Edirne’s last great imperial mosque, the Beyazit II complex was built by the Ottoman architect Hayrettin for Sultan Beyazit II (r1481-1512) between 1484 and 1488. Today it stands in splendid isolation to the north of Edirne, which means you get wonderful, uninterrupted views of it as you approach.
In style the mosque lies midway between the Ucserefeli and Selimiye designs: it’s large prayer hall has one large dome, similar to the Selimiye but it also has a courtyard and fountain like the earlier Ucserefeli.
The complex is extensive and includes a tabhane ( travellers hostel), medrese, bakery, imaret (soup kitchen), timarhane (asylum) and darüssifa (hospital).
The complex is extensive and includes a tabhane ( travellers hostel), medrese, bakery, imaret (soup kitchen), timarhane (asylum) and darüssifa (hospital). The darüssifa has been converted into the award-winning Museum of Health. Although most of the exhibits are labeled only in Turkish, some of the recreated old rooms are fascinating, particularly the in-patients room illustrating treatment techniques – a surprisingly enlightened selection of quasi – New Age concepts such as music, scent therapy and yes, basket-weaving.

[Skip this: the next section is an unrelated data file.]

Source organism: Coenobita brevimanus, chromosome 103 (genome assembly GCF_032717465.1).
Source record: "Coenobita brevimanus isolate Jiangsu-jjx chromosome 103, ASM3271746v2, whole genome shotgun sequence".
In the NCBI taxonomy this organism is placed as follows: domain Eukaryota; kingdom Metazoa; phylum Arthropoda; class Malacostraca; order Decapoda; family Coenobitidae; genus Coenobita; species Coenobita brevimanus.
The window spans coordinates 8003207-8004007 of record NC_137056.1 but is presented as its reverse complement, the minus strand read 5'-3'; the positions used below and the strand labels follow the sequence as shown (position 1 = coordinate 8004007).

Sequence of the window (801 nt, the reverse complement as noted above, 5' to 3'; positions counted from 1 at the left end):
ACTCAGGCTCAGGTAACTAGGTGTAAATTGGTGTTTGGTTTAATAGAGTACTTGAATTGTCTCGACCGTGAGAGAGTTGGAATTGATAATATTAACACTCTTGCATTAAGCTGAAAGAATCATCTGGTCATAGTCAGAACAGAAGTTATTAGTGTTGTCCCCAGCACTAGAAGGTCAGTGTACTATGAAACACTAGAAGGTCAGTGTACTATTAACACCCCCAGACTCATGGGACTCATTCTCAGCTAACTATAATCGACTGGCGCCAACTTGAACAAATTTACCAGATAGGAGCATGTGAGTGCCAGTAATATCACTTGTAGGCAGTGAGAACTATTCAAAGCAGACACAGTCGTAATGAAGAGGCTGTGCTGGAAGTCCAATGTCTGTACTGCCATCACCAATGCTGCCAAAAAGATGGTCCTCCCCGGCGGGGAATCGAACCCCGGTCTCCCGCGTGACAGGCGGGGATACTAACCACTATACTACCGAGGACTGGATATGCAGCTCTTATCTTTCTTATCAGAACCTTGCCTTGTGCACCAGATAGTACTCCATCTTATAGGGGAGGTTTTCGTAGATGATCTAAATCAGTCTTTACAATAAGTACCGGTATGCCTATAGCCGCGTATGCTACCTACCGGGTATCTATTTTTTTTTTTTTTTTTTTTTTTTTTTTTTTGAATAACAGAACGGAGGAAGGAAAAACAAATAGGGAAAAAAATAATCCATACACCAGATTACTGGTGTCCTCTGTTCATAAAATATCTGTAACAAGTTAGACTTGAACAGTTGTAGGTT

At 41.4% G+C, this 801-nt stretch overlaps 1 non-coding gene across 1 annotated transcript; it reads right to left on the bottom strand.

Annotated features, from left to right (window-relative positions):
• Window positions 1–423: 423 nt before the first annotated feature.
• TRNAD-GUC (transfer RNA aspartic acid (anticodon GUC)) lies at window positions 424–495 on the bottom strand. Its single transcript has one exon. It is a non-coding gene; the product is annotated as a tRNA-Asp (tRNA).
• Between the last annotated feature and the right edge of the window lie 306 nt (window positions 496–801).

Another part of the complex houses the Contemporary Art & Sculpture Museum (Cagdas Resim ve Heykel Muzesi) which, while not wildly exciting is worth a quick look to see what sort of thing the local talent is turning out.
To get to the complex walk along Hukumet Caddesi from Hurriyet Meydani, passing the Üçserefeli Cami on your right and turn left immediately after its baths. Walk one block and turn right at the fountain. This street, Horozlu Bayir Caddesi, becomes Imaret Caddesi and takes you across the Tunca River via an Ottoman bridge (1488) to the complex. It’s well worth coming out here for the walk alone.